Simulation: Reward modulation

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Simulations were run in an open field environment of size 10 × 10 states, and a T-maze environment with a stem length of five states and an arm length three states. Reward of magnitude one was located in the left upper corner in the open field environment and the right arm in the T-maze environment. Agents were trained for 100 trials each of which lasted at most 100 steps. Online replays of length 10 were generated at the begin and end of trials. Additionally, offline replays with same length were also generated. However, only replays generated at the end of trials were used to train the agent. The reward modulation of experience strength, that is, the increase in experience strength due to reward, had a value of either 1 or 10. Simulations were repeated 100 times for each combination of replay mode (i.e. default, reverse, and dynamic) and value for reward modulation. The representation of replay locations was analyzed by computing their reactivation probability across all replays separately for trial begin, trial end, and offline replays.

Simulation: Aversive shock zone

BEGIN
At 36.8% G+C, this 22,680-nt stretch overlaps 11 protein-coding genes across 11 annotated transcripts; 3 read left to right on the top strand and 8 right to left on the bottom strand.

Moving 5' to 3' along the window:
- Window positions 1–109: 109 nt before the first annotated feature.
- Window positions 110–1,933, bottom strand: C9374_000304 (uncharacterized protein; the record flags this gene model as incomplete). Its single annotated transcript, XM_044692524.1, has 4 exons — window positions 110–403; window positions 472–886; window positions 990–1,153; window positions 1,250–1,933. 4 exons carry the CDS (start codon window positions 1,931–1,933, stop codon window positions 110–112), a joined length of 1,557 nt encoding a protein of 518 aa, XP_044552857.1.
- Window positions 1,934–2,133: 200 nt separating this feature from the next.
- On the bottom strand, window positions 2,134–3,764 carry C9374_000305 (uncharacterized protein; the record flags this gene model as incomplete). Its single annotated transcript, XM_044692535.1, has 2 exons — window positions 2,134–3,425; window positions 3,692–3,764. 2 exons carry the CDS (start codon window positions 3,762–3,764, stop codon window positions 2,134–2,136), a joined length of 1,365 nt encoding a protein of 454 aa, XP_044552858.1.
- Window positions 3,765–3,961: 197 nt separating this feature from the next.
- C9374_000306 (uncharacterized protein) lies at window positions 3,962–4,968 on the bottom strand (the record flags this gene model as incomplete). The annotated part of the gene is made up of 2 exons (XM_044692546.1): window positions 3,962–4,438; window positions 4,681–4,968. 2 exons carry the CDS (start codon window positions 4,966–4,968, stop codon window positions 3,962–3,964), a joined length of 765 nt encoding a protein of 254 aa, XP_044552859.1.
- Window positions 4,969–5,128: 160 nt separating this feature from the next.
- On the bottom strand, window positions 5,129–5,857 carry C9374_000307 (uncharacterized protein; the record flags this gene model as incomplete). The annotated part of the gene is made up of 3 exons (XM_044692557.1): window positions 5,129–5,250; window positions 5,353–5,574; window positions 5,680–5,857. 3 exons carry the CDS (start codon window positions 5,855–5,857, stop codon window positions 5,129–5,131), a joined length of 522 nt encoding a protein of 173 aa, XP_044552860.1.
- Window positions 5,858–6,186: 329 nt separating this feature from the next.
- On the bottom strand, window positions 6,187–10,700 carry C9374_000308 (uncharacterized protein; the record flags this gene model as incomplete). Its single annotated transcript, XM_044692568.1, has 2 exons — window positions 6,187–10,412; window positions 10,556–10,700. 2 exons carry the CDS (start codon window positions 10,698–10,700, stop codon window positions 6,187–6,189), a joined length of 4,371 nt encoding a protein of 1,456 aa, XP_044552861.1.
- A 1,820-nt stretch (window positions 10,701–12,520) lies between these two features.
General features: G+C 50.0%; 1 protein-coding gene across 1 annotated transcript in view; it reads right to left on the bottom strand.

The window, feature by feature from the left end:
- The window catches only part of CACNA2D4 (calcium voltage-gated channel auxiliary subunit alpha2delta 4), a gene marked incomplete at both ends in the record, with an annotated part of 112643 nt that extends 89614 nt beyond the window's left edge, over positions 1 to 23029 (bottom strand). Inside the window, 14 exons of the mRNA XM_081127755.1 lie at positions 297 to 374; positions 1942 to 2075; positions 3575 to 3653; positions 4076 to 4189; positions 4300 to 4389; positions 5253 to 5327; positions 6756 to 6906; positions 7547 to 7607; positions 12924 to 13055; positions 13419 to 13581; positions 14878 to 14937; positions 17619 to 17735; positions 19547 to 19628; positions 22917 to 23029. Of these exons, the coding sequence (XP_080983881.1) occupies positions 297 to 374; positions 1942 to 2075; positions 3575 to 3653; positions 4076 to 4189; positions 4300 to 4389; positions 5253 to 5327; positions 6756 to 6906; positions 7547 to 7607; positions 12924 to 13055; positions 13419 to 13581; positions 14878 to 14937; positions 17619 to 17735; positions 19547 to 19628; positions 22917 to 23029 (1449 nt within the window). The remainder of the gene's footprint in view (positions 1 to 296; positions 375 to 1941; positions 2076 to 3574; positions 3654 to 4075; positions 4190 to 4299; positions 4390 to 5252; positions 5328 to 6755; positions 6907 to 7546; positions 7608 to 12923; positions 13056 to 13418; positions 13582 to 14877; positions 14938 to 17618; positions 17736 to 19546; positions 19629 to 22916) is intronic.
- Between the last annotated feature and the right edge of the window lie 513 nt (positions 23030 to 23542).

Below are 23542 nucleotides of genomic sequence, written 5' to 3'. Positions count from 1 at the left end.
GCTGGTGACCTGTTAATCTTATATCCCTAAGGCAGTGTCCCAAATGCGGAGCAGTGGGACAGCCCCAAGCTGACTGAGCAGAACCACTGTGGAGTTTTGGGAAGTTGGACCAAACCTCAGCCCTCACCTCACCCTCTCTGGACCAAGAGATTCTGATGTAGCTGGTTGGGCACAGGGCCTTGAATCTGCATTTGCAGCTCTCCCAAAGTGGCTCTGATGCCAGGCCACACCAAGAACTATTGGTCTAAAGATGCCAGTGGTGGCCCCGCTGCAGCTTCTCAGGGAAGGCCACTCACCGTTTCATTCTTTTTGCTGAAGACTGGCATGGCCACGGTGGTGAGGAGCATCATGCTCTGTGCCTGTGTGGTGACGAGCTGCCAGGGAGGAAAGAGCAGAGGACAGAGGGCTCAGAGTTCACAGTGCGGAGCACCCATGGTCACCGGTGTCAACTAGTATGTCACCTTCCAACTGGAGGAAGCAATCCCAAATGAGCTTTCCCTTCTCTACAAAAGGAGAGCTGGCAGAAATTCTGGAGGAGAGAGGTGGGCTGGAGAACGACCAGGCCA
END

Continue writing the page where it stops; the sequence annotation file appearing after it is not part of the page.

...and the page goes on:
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To replicate the findings from Wu et al., 2017 we used a linear track gridworld environment with a length of 20 states. The first two states from the left represented the shock zone. Dark and light zones of the environment were represented by the left and right halves, respectively. Experience with the environment preceding shock (i.e. during Run 1, Run 2 and Pre) was simulated by making the agent run 30 laps on the linear track and then multiplying the experience strengths of dark and light zones with their reported occupancy (i.e. 74% and 26%). Finally, ten trials were dedicated to Shock and Post phases. For the initial shock trial (Shock), the agent was made to run until the shock zone where it received a shock of magnitude 1. For the remaining nine trials (Post) the agent was running laps in the light zone of the environment. Twenty replays of length ten were generated for each trial in Shock and Post phases. For the shock phase, replays were generated following shock while for the Post phase replays were generated when the agent stopped in front of the dark zone. Simulations were repeated 100 times and the reactivation probability for each state was computed. Additionally, we analyzed how the generated replays could result in shock zone avoiding behavior by inspecting the agent’s Q-function. More precisely, for each state we computed the probability of the action pointing away from the shock zone being the better option (i.e. the action is associated with less shock). The learned Q-functions were analyzed separately for the first and second half of the Post phase. To account for the fact that the Q-learning update cannot propagate information about worse rewards due to the max operator we repurposed the Q-function to represent the (positive-valued) discounted cumulative punishment instead of reward. The Q-function was not updated during behavior to focus on the replays’ effect on behavior.